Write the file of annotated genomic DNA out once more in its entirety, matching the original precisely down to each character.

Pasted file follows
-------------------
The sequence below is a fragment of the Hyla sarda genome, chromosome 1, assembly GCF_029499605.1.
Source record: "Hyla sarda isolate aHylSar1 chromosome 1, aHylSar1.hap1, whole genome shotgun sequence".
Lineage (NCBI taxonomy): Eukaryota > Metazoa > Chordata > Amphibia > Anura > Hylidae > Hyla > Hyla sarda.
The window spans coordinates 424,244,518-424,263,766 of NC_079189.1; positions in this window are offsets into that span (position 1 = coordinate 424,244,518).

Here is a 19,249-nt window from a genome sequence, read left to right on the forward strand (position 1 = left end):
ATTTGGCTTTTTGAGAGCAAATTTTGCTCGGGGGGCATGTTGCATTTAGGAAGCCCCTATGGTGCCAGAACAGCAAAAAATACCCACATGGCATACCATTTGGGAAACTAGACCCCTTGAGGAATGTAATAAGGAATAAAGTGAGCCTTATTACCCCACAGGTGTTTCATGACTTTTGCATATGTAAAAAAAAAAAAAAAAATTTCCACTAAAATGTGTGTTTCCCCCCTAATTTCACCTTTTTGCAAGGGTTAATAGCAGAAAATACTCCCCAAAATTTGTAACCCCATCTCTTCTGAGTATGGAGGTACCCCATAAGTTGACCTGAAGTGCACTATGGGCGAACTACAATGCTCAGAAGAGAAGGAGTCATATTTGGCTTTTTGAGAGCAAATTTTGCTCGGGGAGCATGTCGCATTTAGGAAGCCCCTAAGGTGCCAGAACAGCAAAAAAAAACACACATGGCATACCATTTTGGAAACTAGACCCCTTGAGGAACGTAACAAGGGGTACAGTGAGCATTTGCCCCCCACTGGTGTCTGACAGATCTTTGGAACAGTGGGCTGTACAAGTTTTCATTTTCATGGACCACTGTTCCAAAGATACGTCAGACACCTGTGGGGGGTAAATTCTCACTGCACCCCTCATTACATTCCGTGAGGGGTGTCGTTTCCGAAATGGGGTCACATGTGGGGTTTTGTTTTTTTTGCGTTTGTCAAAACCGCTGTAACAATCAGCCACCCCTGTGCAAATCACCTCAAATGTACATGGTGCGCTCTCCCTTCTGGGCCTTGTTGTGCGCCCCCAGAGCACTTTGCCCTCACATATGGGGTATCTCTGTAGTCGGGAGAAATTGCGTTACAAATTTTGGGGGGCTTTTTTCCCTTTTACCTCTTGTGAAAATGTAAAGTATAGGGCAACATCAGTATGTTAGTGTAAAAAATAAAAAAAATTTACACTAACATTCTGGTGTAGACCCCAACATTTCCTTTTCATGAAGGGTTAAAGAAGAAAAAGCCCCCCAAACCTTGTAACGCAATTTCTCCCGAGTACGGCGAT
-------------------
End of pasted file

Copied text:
The sequence below is a fragment of the Hyla sarda genome, chromosome 1, assembly GCF_029499605.1.
Source record: "Hyla sarda isolate aHylSar1 chromosome 1, aHylSar1.hap1, whole genome shotgun sequence".
Lineage (NCBI taxonomy): Eukaryota > Metazoa > Chordata > Amphibia > Anura > Hylidae > Hyla > Hyla sarda.
The window spans coordinates 424,244,518-424,263,766 of NC_079189.1; positions in this window are offsets into that span (position 1 = coordinate 424,244,518).

Here is a 19,249-nt window from a genome sequence, read left to right on the forward strand (position 1 = left end):
ATTTGGCTTTTTGAGAGCAAATTTTGCTCGGGGGGCATGTTGCATTTAGGAAGCCCCTATGGTGCCAGAACAGCAAAAAATACCCACATGGCATACCATTTGGGAAACTAGACCCCTTGAGGAATGTAATAAGGAATAAAGTGAGCCTTATTACCCCACAGGTGTTTCATGACTTTTGCATATGTAAAAAAAAAAAAAAAAATTTCCACTAAAATGTGTGTTTCCCCCCTAATTTCACCTTTTTGCAAGGGTTAATAGCAGAAAATACTCCCCAAAATTTGTAACCCCATCTCTTCTGAGTATGGAGGTACCCCATAAGTTGACCTGAAGTGCACTATGGGCGAACTACAATGCTCAGAAGAGAAGGAGTCATATTTGGCTTTTTGAGAGCAAATTTTGCTCGGGGAGCATGTCGCATTTAGGAAGCCCCTAAGGTGCCAGAACAGCAAAAAAAAACACACATGGCATACCATTTTGGAAACTAGACCCCTTGAGGAACGTAACAAGGGGTACAGTGAGCATTTGCCCCCCACTGGTGTCTGACAGATCTTTGGAACAGTGGGCTGTACAAGTTTTCATTTTCATGGACCACTGTTCCAAAGATACGTCAGACACCTGTGGGGGGTAAATTCTCACTGCACCCCTCATTACATTCCGTGAGGGGTGTCGTTTCCGAAATGGGGTCACATGTGGGGTTTTGTTTTTTTTGCGTTTGTCAAAACCGCTGTAACAATCAGCCACCCCTGTGCAAATCACCTCAAATGTACATGGTGCGCTCTCCCTTCTGGGCCTTGTTGTGCGCCCCCAGAGCACTTTGCCCTCACATATGGGGTATCTCTGTAGTCGGGAGAAATTGCGTTACAAATTTTGGGGGGCTTTTTTCCCTTTTACCTCTTGTGAAAATGTAAAGTATAGGGCAACATCAGTATGTTAGTGTAAAAAATAAAAAAAATTTACACTAACATTCTGGTGTAGACCCCAACATTTCCTTTTCATGAAGGGTTAAAGAAGAAAAAGCCCCCCAAACCTTGTAACGCAATTTCTCCCGAGTACGGCGAT